I did do a riff today on his name, which confuses me.

                  At some point maybe I’ll go back and listen to it. I almost did this morning, but got distracted again. Happens a lot…

                  In any case, I don’t set a lot of store by opposite-party responses to such speeches. The Constitution requires that the president from time to time report on the SOTU. The responses are just a product of our adversarial two-party system.

                  But I’ve been meaning to write something on Phil Noble’s response-to-the-response last week, which was kind of bizarre. Maybe I’ll get to that today or tomorrow…

                2. Brad Warthen Post author

                  Notice that I say “listen to it.” I seldom “watch” these things; I’m usually busy writing while listening.

                  At this point Bud will give me a lecture on how much I miss by not watching TV.

                  Occasionally I do look up, or alt-tab back over to the video. Doesn’t look like I’m missing much. If I DO miss something visually interesting, it will be all over social media in minutes — as stills, GIFs and video — so I don’t really miss it…

                3. Claus2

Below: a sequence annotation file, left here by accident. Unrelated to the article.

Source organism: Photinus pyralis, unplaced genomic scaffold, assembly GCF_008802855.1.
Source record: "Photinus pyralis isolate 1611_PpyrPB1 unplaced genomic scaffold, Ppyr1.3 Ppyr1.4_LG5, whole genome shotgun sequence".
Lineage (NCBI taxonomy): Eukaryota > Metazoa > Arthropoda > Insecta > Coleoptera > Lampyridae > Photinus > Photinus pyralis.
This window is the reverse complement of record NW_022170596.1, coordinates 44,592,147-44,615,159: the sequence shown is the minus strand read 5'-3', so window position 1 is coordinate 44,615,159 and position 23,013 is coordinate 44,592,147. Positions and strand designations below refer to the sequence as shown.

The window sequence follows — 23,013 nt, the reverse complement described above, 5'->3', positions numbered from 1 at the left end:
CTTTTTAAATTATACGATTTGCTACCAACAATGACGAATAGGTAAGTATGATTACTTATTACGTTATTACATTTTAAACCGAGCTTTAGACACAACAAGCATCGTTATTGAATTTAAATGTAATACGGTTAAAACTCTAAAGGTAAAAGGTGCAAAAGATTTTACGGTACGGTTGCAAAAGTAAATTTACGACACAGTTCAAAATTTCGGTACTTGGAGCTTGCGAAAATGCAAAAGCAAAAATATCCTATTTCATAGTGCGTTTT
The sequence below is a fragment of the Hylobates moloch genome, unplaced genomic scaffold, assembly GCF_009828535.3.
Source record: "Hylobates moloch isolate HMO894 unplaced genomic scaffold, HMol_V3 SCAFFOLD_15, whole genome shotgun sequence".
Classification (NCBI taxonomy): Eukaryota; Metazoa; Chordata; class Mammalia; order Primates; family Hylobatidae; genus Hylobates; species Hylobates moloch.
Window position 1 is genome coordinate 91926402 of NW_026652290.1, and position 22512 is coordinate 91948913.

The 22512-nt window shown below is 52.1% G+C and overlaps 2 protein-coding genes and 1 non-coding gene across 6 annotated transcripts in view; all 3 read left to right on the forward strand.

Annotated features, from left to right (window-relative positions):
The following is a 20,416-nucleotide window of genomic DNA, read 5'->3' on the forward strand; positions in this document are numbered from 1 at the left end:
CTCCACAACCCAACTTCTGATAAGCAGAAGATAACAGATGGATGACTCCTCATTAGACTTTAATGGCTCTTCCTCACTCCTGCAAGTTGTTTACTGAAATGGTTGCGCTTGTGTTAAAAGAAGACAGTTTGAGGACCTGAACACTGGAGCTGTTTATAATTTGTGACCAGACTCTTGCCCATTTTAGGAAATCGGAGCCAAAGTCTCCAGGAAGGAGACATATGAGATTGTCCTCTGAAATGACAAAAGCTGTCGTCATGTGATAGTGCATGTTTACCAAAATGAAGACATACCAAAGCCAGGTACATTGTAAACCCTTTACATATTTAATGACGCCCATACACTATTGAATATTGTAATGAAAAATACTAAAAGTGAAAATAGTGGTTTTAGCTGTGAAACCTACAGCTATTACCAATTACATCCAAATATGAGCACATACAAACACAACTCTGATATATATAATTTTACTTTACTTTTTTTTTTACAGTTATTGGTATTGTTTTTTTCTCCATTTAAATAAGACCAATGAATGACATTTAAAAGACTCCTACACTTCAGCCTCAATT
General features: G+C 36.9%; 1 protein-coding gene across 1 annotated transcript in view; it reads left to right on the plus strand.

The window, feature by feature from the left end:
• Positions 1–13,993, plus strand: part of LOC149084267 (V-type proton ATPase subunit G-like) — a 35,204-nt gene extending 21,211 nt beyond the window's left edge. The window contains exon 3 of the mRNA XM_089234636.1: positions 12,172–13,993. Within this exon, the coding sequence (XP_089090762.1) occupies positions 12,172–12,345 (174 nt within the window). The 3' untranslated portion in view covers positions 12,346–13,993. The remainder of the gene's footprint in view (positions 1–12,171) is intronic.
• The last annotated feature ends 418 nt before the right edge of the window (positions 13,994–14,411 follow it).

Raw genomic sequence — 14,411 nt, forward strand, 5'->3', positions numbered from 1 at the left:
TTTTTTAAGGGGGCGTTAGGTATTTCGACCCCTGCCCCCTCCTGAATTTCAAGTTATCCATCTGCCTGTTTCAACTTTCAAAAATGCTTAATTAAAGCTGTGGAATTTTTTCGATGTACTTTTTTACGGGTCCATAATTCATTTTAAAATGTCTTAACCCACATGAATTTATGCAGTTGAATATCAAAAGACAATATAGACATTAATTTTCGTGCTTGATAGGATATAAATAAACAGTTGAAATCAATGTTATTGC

Not to mention that it was a Kennedy, a wrecked car, and given in a place called Fall River. There there’s the whole Chappaquiddick/Chapstick thing.

                4. Brad Warthen Post author

                  Sounds like you’re one of those folks who thinks that one incident is all there is to say about the family. You should have been in Nixon’s “Plumbers” unit. He was obsessed with Chappaquiddick…

      4. Brad Warthen Post author

        My favorite was in an exchange with Bryan. I had Tweeted, “Was the War Against Beautiful, Clean Coal before or after the War of 1812?”

        Bryan responded, “I think it was just after the War on Women.”

        Which I loved, so I said, “I was going to say that — I really almost typed it — but then I remembered that one happened in a DIFFERENT fictional universe… Like Batman and Spider-Man…”

        That was my personal fave. After that just sat there without any further Twitter interaction, I added, “Notice that nobody retweeted this one, even though it’s one of my favorites of the night. That’s because both left and right read it and go… hey, WAIT a second… I don’t like THAT part…”

        Reply
          1. Brad Warthen Post author

            That’s not a reporter, and that’s an opinion piece, not a news story.

            It’s written by a young guy described as “the founder and executive director of Turning Point USA, a student movement for free markets and limited government.”

            Here’s what he had to say about Trump before the election:

            In an interview with Wired, he said that while he “was not the world’s biggest Donald Trump fan,” he would vote for him, and that Trump’s candidacy made Turning Point’s mission to “spread the conservative message in high schools and college campuses” more difficult.

            I guess he’s made his peace with him.

            But no, he’s not a disinterested observer…

            Reply
            1. Mark Stewart

              It’s scary how people cannot differentiate reporting from opinion.